English cottage plate rack: a pretty + simple DIY project for my kitchen

A pretty and organized plate rack filled with dishware.

See that cute plate rack up there? I built it!

I’ve wanted one of these plate racks for a really, really long time. Actually, I want the entire English countryside cottage complete with cob walls, border gardens and a thatched roof—but we don’t really have those in America, do we?

So for now, I’ll settle for the plate rack.

Plate rack DIY—a simple project to organize your kitchen while adding English country charm

Do you love it as much as I do? I am still gushing over it. I’m sitting at my kitchen table right now writing this blog post and I literally can not stop stealing glances over at it. I know I’ll eventually get used to it hanging there in the kitchen but at the moment I am just so gosh darned smitten.

I also can’t stop hitting play on this entire new Taylor Swift album and I’ve got lemon shortbread cookies baking away in the oven, so it’s a lovely evening all around.

Build a DIY Plate Rack—a simple project to organize your kitchen while adding that English country charm

I’m going to attempt an explanation of how I planned and built this beautiful plate rack. It’s not going to be a tutorial and I don’t have plans to share with you. Sadly for you, I drew my plans on graph paper and only I can understand them. Mostly, the plans come together in my head and aren’t something I’m great at explaining. My husband can attest to this fact—after many projects together he’s learned to just follow my directions. He knows it’ll all make sense and look pretty in the end.

A very organized English style plate rack hanging on a wall in the kitchen filled with plates and other dishware.

Starting the project: planning the plate rack

I always start a project by doing some searching on Pinterest, IG and Google. Inspiration photos helped me decide that I wanted the plate rack to be wider than it was tall. I loved the idea of pegs for mugs to hang on as well as a small shelf under the plates. A wide shelf at the top of the plate rack also seemed like a good idea. I knew I’d want to decorate and display some of my pretty vintage kitchen goodies up there.

Coffee mugs hanging on the pegs of an English style plate rack.

Next I figured out how much space I had to work with on the kitchen wall. I actually cut a large piece of paper to the exact dimensions I thought I wanted for the rack. Then I hung it on the wall to see how it looked. This was really, really helpful.

After deciding the approximate overall size, I just started sketching up plans on graph paper. Here are some facts and dimensions that I found helpful when designing my rack.

Tips for building your own English cottage plate rack

  • Dowels for plate racks are typically spaced 2″ apart. This should accomodate most dishes—but it’s important to measure the depth of your plates. For me, 2″ was more than enough.
  • Don’t forget that lumber sizes are nominal. A 1″x2″ board is actually 3/4″ thick x 1.5″ wide—so account for the actual measurements when planning.
  • Pegs for mugs are typically 4″ apart and this works for most standard size coffee mugs.
  • I used 3/8″ dowels, button plugs and shaker pegs to simplify the build—only one size hole to drill for everything.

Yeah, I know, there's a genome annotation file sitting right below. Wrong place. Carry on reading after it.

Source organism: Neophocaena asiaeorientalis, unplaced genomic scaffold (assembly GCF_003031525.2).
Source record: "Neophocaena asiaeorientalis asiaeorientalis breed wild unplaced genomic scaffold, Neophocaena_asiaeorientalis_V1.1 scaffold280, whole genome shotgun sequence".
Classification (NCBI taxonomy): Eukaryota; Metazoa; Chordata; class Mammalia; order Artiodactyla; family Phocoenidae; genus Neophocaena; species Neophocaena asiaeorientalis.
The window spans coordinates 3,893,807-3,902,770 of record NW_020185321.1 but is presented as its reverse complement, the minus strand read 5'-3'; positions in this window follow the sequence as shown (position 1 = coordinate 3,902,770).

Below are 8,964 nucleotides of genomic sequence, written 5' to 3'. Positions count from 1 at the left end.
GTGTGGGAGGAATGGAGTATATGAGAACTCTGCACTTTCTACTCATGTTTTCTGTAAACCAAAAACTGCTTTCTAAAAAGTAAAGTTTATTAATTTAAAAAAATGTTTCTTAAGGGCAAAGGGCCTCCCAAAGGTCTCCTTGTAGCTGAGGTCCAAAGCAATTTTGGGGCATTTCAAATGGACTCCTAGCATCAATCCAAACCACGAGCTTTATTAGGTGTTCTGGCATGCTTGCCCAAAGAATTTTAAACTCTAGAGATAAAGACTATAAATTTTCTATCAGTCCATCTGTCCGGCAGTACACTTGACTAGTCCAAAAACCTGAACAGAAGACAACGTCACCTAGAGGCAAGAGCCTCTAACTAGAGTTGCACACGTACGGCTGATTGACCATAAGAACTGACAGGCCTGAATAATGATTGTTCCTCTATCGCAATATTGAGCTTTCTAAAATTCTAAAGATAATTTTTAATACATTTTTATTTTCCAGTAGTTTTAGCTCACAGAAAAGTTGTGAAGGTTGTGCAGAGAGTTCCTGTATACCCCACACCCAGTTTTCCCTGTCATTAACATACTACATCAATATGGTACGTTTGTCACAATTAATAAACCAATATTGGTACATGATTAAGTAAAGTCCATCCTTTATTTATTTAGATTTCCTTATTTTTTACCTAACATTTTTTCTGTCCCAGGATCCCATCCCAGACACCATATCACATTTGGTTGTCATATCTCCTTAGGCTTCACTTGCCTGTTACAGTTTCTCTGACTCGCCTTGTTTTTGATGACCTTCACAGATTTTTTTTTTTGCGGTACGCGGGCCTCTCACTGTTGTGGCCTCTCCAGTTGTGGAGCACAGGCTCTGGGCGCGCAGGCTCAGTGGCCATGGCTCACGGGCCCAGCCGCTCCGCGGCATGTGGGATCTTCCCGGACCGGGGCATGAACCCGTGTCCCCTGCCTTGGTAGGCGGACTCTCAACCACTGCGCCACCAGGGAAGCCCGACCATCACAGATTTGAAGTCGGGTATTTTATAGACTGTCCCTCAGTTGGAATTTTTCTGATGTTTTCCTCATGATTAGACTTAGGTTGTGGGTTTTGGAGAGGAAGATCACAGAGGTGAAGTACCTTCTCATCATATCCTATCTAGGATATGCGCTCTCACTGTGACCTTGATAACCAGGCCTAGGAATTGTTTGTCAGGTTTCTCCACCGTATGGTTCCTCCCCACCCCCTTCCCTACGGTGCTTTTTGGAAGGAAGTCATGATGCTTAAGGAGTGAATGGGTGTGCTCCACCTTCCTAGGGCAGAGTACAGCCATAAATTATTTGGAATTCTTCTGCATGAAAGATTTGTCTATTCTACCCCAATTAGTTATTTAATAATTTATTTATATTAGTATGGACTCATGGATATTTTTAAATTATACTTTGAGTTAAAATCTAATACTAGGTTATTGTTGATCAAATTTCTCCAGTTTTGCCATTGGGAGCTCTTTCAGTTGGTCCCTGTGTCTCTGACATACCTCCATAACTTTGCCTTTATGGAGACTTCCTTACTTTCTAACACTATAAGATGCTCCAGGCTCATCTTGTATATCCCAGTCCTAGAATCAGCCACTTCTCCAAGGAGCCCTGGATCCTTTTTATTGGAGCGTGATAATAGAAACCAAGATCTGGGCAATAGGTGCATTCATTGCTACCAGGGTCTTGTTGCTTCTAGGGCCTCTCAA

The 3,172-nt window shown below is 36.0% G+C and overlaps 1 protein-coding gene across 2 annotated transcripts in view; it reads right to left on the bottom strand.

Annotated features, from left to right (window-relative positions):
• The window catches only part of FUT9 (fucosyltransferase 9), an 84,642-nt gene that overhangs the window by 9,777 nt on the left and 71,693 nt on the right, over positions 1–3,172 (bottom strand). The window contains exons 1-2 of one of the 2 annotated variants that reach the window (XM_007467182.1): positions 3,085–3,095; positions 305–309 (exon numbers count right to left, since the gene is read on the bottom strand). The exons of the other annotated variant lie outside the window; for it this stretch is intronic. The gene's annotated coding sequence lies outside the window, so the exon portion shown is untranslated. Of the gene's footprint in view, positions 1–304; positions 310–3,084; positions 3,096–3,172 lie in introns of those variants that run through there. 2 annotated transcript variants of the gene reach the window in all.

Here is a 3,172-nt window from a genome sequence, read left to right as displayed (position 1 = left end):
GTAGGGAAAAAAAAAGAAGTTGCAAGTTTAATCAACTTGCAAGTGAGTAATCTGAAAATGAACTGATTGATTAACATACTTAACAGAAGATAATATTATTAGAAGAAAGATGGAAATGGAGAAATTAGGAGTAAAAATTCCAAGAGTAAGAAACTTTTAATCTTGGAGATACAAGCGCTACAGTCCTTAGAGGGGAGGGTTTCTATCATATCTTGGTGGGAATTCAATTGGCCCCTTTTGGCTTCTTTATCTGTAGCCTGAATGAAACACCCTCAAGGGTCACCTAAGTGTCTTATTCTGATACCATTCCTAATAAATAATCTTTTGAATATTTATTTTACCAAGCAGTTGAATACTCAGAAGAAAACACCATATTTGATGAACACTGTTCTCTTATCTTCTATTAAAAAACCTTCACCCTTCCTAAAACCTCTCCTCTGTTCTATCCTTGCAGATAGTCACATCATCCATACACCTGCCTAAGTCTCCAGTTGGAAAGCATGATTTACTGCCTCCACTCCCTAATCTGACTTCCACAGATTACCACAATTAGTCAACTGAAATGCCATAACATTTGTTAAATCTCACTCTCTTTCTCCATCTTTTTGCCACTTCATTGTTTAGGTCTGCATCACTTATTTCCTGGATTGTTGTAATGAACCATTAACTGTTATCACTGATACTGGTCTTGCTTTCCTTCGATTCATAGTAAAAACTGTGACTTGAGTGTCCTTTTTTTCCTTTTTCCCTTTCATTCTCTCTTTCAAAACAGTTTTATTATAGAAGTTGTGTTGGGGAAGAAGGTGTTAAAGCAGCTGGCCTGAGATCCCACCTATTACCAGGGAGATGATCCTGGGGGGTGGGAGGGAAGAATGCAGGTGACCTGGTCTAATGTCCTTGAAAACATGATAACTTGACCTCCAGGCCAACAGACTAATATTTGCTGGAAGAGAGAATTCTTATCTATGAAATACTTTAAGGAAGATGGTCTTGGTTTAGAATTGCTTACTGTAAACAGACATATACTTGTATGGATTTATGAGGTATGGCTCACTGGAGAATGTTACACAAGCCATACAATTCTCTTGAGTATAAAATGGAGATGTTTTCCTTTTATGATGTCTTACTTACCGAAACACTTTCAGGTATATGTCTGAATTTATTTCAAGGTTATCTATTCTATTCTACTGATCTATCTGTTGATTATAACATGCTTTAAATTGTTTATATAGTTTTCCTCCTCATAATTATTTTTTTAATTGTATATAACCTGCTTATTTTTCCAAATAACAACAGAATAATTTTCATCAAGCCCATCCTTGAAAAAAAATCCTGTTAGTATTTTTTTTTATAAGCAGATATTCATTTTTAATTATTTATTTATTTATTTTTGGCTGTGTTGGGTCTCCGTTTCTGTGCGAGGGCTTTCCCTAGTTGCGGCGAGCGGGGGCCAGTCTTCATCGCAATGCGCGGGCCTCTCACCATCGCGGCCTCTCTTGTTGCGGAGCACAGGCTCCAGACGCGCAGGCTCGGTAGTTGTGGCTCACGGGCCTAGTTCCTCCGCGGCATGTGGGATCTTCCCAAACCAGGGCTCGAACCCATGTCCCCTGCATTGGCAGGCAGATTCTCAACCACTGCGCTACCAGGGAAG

Once I had my plans drawn up, I created a cut list and used our miter saw to cut the boards to size. All of the shelves, the rails for the dowels, and the backing for the pegs were the same length. This made the process very simple. Here is my cut list, for anyone who might find it useful.

Plate rack cut list

1×12’s: 2 pieces @ 30″ (sides of plate rack); 1 piece @ 36″ (top shelf)

1×2’s: 4 pieces @ 36″ (rails for dowels)

1×4’s: 1 piece @ 36″ (backing for mug peg rail)

1×6’s: 1 piece @ 36″ (small shelf above peg rail)

3/8″ dowels: 34 pieces @ 13″ (plate rack)

Tools I used to build the plate rack

Drilling holes for dowels + pegs

Marking a center line down a 1x2 board

I used a quilter’s ruler to make a line down the center of each dowel rail. Then, I made a mark every 2″ down the length of each rail. Using a small nail and a hammer, I made pucks where each peg would go. The pucks acted as a guide for the drill bit so that my holes were as perfectly aligned as possible. The prick punch tool works so much better for this purpose—sadly mine was packed away in storage somewhere).

Making pucks to act as a guide for the drill bit

To make holes for the dowels, I used a flat bottom 3/8″ drill bit and my cordless drill. I was careful to keep the drill straight up and down. This ensured each hole was neat and at the perfect depth. A drill press would have been really handy for this project. But since I built this plate rack in my apartment, a cordless drill is what I had to work with.

Dowel and peg holes being driller

I also quickly drilled the holes for the peg rail at this point. To mark the location of the holes, I made a line down the center of the 1×4. Then I made marks at intervals 4″ down the length of the board. Using a nail and hammer, I created pucks for each peg hole. I used the 3/8″ flat bottom bit to create a hole for each peg, taking care to drill to the correct depth by testing each hole with a peg as I went.

Dowel and peg holes being drilled

Assembling the dowel rails

The next step was to assemble the dowel rails. This may seem out of order, but I needed to use the dowel rails to test out sizing and spacing. I used my actual dinner plates to determine how far apart to space the dowel rails. It was important to ensure the plates would ‘sit right’ within the dowels before assembling the rest of the rack. It’s hard to explain, but maybe these pictures will help you understand. I told you this wasn’t a tutorial! Haha.

Testing the rails with an actual plate helped me figure out how closely I should space them together to ensure the plate would be secure (and look good).

Shaping the side pieces

Before assembling the rest of the plate rack, I wanted to give the sides some decorative curves. Otherwise, the plate rack would have looked like a giant box. On one of the sides, I carefully measured and marked where each shelf and rail would attach. Then, I roughly sketched some curved lines. I just played around with the lines until I was happy with how it looked.

Using a cordless jigsaw, I cut along the curved lines. Then I used the first side to trace the curved pattern onto the second side and cut it out. One both pieces were cut I clamped them together, making sure to line up all the edges. Next, I sanded along the curved sides to make sure they matched perfectly. I didn’t get photos of any of this… whoops.